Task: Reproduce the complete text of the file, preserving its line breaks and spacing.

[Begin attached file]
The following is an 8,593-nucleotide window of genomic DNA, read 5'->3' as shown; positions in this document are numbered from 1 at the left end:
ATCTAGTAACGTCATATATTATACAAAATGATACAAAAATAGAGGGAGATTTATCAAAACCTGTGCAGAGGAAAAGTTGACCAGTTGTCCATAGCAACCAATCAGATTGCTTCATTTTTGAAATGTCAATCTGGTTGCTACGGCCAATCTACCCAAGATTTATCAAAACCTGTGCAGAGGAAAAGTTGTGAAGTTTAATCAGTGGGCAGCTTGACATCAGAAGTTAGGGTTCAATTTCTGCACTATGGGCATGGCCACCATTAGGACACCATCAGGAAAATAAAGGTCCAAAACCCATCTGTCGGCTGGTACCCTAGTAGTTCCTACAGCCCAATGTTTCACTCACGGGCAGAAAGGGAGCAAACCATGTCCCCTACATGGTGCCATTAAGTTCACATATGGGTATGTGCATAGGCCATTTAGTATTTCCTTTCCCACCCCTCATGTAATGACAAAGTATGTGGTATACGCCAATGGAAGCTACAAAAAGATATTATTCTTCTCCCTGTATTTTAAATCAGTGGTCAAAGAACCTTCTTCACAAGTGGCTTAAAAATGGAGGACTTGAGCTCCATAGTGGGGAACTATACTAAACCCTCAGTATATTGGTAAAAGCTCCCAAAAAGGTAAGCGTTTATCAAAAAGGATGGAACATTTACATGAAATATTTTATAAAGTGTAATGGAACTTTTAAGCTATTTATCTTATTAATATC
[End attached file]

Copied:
The following is an 8,593-nucleotide window of genomic DNA, read 5'->3' as shown; positions in this document are numbered from 1 at the left end:
ATCTAGTAACGTCATATATTATACAAAATGATACAAAAATAGAGGGAGATTTATCAAAACCTGTGCAGAGGAAAAGTTGACCAGTTGTCCATAGCAACCAATCAGATTGCTTCATTTTTGAAATGTCAATCTGGTTGCTACGGCCAATCTACCCAAGATTTATCAAAACCTGTGCAGAGGAAAAGTTGTGAAGTTTAATCAGTGGGCAGCTTGACATCAGAAGTTAGGGTTCAATTTCTGCACTATGGGCATGGCCACCATTAGGACACCATCAGGAAAATAAAGGTCCAAAACCCATCTGTCGGCTGGTACCCTAGTAGTTCCTACAGCCCAATGTTTCACTCACGGGCAGAAAGGGAGCAAACCATGTCCCCTACATGGTGCCATTAAGTTCACATATGGGTATGTGCATAGGCCATTTAGTATTTCCTTTCCCACCCCTCATGTAATGACAAAGTATGTGGTATACGCCAATGGAAGCTACAAAAAGATATTATTCTTCTCCCTGTATTTTAAATCAGTGGTCAAAGAACCTTCTTCACAAGTGGCTTAAAAATGGAGGACTTGAGCTCCATAGTGGGGAACTATACTAAACCCTCAGTATATTGGTAAAAGCTCCCAAAAAGGTAAGCGTTTATCAAAAAGGATGGAACATTTACATGAAATATTTTATAAAGTGTAATGGAACTTTTAAGCTATTTATCTTATTAATATC